Nursing faculty Walker and Kalmakis will conduct the first two research projects. Walker's team hopes to develop a wearable eye-tracking technology to help cancer survivors monitor and self-manage persistent fatigue. Kalmakis's team will study cortisol in sweat as a potential stress and fatigue indicator to help patients manage their behavior and responses.

Jacelon says the UManage Center will fund 10 pilot research studies over the next five years. These will offer nursing faculty the opportunity to develop strategies to help individuals improve their health and to design larger, population-based studies and expand their research capacity to work with interdisciplinary research teams.

University of Massachusetts at Amherst

Related Sleep Articles:

Wind turbine noise affects dream sleep and perceived sleep restoration
Wind turbine noise (WTN) influences people's perception of the restorative effects of sleep, and also has a small but significant effect on dream sleep, otherwise known as REM (rapid eye movement) sleep, a study at the University of Gothenburg, Sweden, shows.
To sleep deeply: The brainstem neurons that regulate non-REM sleep
University of Tsukuba researchers identified neurons that promote non-REM sleep in the brainstem in mice.
Chronic opioid therapy can disrupt sleep, increase risk of sleep disorders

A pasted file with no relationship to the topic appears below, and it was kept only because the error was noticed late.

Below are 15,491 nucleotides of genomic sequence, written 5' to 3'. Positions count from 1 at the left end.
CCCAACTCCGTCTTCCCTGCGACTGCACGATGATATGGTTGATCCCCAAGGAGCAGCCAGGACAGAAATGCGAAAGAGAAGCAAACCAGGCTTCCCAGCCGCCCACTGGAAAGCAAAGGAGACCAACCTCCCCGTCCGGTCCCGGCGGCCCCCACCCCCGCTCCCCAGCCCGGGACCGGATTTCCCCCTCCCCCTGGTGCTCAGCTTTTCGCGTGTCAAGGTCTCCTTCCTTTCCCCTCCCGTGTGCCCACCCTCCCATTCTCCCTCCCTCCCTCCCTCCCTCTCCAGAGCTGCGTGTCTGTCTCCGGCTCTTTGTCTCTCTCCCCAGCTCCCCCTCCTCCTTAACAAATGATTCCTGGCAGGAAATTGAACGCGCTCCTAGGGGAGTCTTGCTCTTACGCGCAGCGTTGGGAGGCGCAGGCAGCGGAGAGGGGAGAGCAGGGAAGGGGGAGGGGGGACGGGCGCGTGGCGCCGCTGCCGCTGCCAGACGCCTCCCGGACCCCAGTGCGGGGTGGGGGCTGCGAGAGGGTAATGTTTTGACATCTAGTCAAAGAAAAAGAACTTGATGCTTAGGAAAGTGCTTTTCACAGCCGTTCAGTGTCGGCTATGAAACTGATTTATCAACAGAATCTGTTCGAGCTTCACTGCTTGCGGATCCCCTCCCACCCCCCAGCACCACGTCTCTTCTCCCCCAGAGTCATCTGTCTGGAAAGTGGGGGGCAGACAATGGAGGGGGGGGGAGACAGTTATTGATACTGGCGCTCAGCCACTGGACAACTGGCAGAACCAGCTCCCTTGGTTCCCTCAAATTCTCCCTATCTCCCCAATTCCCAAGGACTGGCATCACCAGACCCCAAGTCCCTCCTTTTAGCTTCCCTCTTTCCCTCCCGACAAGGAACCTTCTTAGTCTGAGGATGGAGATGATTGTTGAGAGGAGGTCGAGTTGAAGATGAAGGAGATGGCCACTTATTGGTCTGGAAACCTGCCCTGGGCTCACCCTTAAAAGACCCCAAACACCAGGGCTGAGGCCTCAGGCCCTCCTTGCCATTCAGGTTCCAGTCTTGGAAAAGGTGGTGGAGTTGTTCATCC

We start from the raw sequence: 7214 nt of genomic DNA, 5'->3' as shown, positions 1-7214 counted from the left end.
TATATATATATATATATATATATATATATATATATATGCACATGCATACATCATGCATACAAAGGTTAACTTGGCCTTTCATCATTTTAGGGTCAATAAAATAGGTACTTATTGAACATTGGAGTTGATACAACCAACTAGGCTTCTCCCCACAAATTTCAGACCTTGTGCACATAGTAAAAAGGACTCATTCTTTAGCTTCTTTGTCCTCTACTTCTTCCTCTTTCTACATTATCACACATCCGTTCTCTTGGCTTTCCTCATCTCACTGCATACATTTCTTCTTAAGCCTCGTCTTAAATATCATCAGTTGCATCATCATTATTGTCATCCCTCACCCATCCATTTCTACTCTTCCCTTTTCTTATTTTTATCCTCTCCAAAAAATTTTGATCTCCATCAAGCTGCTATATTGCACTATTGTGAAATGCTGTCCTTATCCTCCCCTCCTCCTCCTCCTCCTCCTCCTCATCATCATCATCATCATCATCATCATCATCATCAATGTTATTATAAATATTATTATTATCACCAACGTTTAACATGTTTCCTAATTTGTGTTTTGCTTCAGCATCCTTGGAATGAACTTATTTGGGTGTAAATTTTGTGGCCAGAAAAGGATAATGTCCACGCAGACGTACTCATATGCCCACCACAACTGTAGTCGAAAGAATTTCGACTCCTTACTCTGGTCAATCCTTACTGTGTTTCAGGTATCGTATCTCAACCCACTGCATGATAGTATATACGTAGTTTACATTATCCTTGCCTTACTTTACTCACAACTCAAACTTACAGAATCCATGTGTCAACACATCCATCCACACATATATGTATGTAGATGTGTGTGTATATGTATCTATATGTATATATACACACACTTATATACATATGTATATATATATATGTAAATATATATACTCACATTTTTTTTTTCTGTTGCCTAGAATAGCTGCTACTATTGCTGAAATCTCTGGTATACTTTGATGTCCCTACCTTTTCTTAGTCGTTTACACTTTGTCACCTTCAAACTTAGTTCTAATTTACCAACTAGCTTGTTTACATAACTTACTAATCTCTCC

Patients and medical providers should be aware that chronic opioid use can interfere with sleep by reducing sleep efficiency and increasing the risk of sleep-disordered breathing, according to a position statement from the American Academy of Sleep Medicine.
'Short sleep' gene prevents memory deficits associated with sleep deprivation
The UCSF scientists who identified the two known human genes that promote 'natural short sleep' -- nightly sleep that lasts just four to six hours but leaves people feeling well-rested -- have now discovered a third, and it's also the first gene that's ever been shown to prevent the memory deficits that normally accompany sleep deprivation.
Short sleep duration and sleep variability blunt weight loss
High sleep variability and short sleep duration are associated with difficulties in losing weight and body fat.
Nurses have an increased risk of sleep disorders and sleep deprivation
According to preliminary results of a new study, there is a high prevalence of insufficient sleep and symptoms of common sleep disorders among medical center nurses.
Common sleep myths compromise good sleep and health
People often say they can get by on five or fewer hours of sleep, that snoring is harmless, and that having a drink helps you to fall asleep.